Lineworkers face no shortage of hazards during the course of a day, but switching is among those that give me the most pause. Opening and closing circuits, tying circuits together, breaking loads, transferring loads, tying or breaking substations – if any of these procedures go wrong, the results can be catastrophic. And while it always pays to heighten your awareness while switching, it is especially important to do so during the summer. Air conditioners, pool pumps, fans and other appliances add load in hot weather that can make any switching operation more precarious. In addition, the heat itself can cause the equipment to become overloaded. Regardless of the loads involved, there are safety precautions that should be taken every time you are switching. If you follow these basic ideas, the process becomes much less likely to go awry.
If you are switching as a crew, take extra time during your job briefing to make sure everyone understands the switching orders. Have the one-line available to show to crew members and ensure they have a grasp of what you are trying to accomplish. They need to know the route of the circuit, where the sectionalizing devices are, who will be positioned where, what the order of opens and closes will be and any other information pertinent to the process. And stay in constant communication as each segment of the switching is accomplished. Use repeat-back protocols so you know what you have said is understood and what you have heard is correct. If you decide to wing it, the best-case scenario if something goes wrong is an unplanned outage. Worse, equipment might be damaged or someone could be severely injured.
If you are switching alone, you should still work with a dispatcher or other functional authority. Make sure you are working from a written switching order and that you have read everything back to them and have it all correct. Then check your one-lines to confirm the tasks you are about to perform will accomplish the objective. While dispatchers usually have a great grasp of what is required, you are the person on the ground who has the familiarity with the part of the system you are on. If something doesn’t seem quite right, ask questions. Be sure before you begin.
If it is possible – and by possible I mean that the switch is equipped with the proper attachment hooks, not whether or not it’s convenient – use a load-break device each time you open a switch. Few things are more disconcerting than being in your hooks 8 feet below an arcing switch that won’t go out. And if that arc manages to spread to the other phases, a hard hat simply isn’t big enough to hide under.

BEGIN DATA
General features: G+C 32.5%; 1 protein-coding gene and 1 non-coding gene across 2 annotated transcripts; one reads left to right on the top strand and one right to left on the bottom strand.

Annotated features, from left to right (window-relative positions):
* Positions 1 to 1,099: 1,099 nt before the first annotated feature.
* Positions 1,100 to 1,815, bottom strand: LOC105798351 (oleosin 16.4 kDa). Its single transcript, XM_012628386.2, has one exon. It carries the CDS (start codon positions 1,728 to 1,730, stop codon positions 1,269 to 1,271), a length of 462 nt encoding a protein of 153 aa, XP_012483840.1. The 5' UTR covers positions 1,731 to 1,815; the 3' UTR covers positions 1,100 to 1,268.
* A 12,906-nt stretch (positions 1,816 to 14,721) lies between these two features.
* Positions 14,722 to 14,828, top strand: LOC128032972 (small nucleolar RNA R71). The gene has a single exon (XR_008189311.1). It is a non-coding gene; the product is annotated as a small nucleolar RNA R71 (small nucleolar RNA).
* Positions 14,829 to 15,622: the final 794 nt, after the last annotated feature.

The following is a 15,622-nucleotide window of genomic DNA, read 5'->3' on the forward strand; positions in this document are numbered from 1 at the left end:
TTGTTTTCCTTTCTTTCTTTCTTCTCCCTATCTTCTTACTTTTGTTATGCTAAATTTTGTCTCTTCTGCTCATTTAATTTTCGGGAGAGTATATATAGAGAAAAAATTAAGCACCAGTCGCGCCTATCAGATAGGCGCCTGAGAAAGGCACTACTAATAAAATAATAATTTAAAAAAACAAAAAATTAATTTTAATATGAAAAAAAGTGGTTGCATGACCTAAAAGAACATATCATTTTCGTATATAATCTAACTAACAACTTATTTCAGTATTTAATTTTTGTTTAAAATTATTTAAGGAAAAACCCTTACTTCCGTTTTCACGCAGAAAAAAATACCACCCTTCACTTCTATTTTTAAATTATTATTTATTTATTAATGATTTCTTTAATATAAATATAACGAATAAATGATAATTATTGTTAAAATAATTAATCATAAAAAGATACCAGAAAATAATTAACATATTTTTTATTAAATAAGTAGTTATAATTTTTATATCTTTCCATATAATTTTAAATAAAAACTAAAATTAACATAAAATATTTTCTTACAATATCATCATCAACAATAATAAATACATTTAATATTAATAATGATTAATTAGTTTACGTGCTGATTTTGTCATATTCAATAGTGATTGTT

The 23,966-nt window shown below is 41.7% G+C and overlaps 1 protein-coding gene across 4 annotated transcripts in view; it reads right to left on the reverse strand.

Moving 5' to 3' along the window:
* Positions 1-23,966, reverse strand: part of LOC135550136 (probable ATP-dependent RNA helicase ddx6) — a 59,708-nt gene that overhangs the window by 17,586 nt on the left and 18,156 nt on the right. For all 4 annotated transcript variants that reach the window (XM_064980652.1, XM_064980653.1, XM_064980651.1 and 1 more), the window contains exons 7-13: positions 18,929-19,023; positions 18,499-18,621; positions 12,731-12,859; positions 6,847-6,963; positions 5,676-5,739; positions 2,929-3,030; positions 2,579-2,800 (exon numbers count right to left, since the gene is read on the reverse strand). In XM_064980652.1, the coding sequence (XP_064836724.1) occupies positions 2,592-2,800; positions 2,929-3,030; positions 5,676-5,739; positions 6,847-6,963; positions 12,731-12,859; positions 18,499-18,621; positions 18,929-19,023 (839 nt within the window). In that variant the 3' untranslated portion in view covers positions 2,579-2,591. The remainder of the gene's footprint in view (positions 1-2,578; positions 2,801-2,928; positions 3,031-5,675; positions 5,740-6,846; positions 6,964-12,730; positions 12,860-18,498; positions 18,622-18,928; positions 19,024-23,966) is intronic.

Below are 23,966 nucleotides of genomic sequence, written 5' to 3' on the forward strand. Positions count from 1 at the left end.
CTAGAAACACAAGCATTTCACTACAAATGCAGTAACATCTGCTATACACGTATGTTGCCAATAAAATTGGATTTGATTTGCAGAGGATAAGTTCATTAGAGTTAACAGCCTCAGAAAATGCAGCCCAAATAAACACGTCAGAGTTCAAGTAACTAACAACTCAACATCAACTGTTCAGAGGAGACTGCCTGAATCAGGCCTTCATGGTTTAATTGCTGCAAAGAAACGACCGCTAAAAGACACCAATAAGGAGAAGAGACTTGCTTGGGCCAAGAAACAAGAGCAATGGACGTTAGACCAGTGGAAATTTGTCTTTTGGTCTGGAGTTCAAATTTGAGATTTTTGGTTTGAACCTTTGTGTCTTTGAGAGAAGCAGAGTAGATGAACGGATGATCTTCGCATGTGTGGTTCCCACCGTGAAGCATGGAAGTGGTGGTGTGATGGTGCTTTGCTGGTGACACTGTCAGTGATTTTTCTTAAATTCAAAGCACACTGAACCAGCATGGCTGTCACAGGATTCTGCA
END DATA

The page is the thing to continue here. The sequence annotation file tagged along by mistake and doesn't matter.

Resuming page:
It’s also important to make sure you are familiar with whatever load-breaking device you will be using. Regardless of the manufacturer, they all tend to be two pieces with an inner tube that fits into an outer chassis. The inner tube must be reset after each use. This means it has to be completely seated into the chassis so that the contact tube and trailer (the moving contact assembly) reconnect with the trigger assembly. Otherwise there is no load-breaking capacity and the switch will arc if the load is great enough. You can confirm that it is reset by attempting to pull the inner tube out by hand. You should get resistance of approximately 20-27 pounds.
Another habit I recommend cultivating during load-break switching operations is to take downstream amp readings before opening a switch. This will let you know how much load is involved and whether the tools and equipment being used are properly rated. Load-break devices typically have an interrupting amp rating somewhere in the range of 600 nominal and 900 max. Switches and other sectionalizing devices will have ratings that vary by type and manufacturer. If you think the load might be approaching the upper limits of its range, take the time to verify. And just because you are familiar with your system and can remember that the line you are dropping had a manageable load in January, don’t assume that same amp reading is true in July. Hot weather can change everything.
There are load-break cutouts out there as well. One of the most common is designed with a self-contained load-break arc chute – we always called them “elephant ears” – that confines the arc and provides a deionizing action. So long as they are in good shape, these will do the job. But as they age they can lose their deionizing capabilities, and sometimes the chute falls off or breaks apart. If you encounter a switch that doesn’t provide for its own load-breaking – either because it is too old to have it or is damaged in some way – you should look for another place to break the load, either under oil or where there is a switch that will take the load-break tool. I have even gone so far as to hang a temporary switch that I could break load with in order to bypass the bad one. It’s not worth the risk of having a massive arc go off in your face.
There are many other factors that can come into play when switching, and especially when load-break switching. Multipot and capacitor banks, three-phase customers, enclosed overhead cutouts and underground circuits and switchgear can make a big difference in how a switching operation has to be carried out. Those things are beyond the scope of this article, but be aware of them. Regardless of the time of year – but especially in the summer – it’s important to sweat the details when switching. Be aware, be safe, be your brother’s keeper.
About the Author: Mike Caro, CUSP, is the HSE manager for Willbros Field Solutions. He has 26 years of industry experience, including more than 17 years of experience as a lineman. Caro is a board member of the Utility Safety & Ops Leadership Network and serves on the national leadership committee for the Utilities Practice Specialty of ASSE.
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